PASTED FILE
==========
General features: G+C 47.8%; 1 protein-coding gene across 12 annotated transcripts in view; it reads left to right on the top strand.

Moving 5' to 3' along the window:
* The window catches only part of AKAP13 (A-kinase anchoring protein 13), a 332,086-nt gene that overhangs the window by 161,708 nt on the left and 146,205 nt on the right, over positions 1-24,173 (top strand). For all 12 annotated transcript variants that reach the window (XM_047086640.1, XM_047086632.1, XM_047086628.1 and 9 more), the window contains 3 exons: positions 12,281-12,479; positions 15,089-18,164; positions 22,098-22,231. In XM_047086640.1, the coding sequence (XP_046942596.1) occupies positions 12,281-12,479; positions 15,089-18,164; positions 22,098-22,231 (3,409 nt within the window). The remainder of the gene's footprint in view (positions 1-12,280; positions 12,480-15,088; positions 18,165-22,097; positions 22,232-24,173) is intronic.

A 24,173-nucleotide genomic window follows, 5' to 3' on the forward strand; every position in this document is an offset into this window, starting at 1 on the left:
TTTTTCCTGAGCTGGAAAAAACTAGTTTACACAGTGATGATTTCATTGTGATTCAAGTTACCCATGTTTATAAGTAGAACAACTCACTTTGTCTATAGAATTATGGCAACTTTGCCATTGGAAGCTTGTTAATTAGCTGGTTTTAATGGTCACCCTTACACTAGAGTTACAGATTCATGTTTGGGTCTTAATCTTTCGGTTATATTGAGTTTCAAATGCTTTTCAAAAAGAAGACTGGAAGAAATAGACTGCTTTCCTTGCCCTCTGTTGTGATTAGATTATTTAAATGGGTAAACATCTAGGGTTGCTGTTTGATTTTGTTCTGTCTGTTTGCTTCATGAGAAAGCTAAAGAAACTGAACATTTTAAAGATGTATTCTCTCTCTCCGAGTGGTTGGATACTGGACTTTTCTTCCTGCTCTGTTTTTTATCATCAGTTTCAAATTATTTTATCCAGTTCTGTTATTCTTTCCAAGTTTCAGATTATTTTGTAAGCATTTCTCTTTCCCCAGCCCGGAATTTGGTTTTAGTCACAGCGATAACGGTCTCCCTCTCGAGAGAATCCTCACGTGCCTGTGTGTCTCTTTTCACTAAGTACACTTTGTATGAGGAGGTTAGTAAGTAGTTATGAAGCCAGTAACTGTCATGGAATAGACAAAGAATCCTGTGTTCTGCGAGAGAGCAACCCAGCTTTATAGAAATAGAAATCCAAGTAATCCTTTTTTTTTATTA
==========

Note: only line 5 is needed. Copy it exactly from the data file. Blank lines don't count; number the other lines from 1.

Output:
TTTTTCCTGAGCTGGAAAAAACTAGTTTACACAGTGATGATTTCATTGTGATTCAAGTTACCCATGTTTATAAGTAGAACAACTCACTTTGTCTATAGAATTATGGCAACTTTGCCATTGGAAGCTTGTTAATTAGCTGGTTTTAATGGTCACCCTTACACTAGAGTTACAGATTCATGTTTGGGTCTTAATCTTTCGGTTATATTGAGTTTCAAATGCTTTTCAAAAAGAAGACTGGAAGAAATAGACTGCTTTCCTTGCCCTCTGTTGTGATTAGATTATTTAAATGGGTAAACATCTAGGGTTGCTGTTTGATTTTGTTCTGTCTGTTTGCTTCATGAGAAAGCTAAAGAAACTGAACATTTTAAAGATGTATTCTCTCTCTCCGAGTGGTTGGATACTGGACTTTTCTTCCTGCTCTGTTTTTTATCATCAGTTTCAAATTATTTTATCCAGTTCTGTTATTCTTTCCAAGTTTCAGATTATTTTGTAAGCATTTCTCTTTCCCCAGCCCGGAATTTGGTTTTAGTCACAGCGATAACGGTCTCCCTCTCGAGAGAATCCTCACGTGCCTGTGTGTCTCTTTTCACTAAGTACACTTTGTATGAGGAGGTTAGTAAGTAGTTATGAAGCCAGTAACTGTCATGGAATAGACAAAGAATCCTGTGTTCTGCGAGAGAGCAACCCAGCTTTATAGAAATAGAAATCCAAGTAATCCTTTTTTTTTATTA